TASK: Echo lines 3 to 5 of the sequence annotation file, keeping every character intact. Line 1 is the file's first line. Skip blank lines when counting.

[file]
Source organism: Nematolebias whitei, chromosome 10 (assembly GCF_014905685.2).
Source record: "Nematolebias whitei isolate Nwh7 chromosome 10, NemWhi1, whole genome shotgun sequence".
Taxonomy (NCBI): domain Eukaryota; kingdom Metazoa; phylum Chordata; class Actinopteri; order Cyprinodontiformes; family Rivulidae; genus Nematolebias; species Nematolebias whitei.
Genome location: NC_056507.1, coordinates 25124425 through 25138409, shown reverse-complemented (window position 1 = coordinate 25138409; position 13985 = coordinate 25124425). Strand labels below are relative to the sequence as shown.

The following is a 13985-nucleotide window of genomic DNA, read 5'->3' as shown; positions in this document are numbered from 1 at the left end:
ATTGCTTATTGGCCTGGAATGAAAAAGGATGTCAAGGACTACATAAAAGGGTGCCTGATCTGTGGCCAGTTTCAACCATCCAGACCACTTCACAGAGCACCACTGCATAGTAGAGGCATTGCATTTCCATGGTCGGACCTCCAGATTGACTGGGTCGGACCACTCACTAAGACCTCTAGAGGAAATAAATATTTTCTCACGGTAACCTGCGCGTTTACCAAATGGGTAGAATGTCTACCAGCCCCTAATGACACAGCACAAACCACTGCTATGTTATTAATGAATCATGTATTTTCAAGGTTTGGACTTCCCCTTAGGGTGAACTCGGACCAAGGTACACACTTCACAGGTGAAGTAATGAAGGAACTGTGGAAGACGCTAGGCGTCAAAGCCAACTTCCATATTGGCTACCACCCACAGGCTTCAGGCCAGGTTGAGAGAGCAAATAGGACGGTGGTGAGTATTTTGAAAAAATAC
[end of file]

Taxonomy (NCBI): domain Eukaryota; kingdom Metazoa; phylum Chordata; class Actinopteri; order Cyprinodontiformes; family Rivulidae; genus Nematolebias; species Nematolebias whitei.
Genome location: NC_056507.1, coordinates 25124425 through 25138409, shown reverse-complemented (window position 1 = coordinate 25138409; position 13985 = coordinate 25124425). Strand labels below are relative to the sequence as shown.

The following is a 13985-nucleotide window of genomic DNA, read 5'->3' as shown; positions in this document are numbered from 1 at the left end: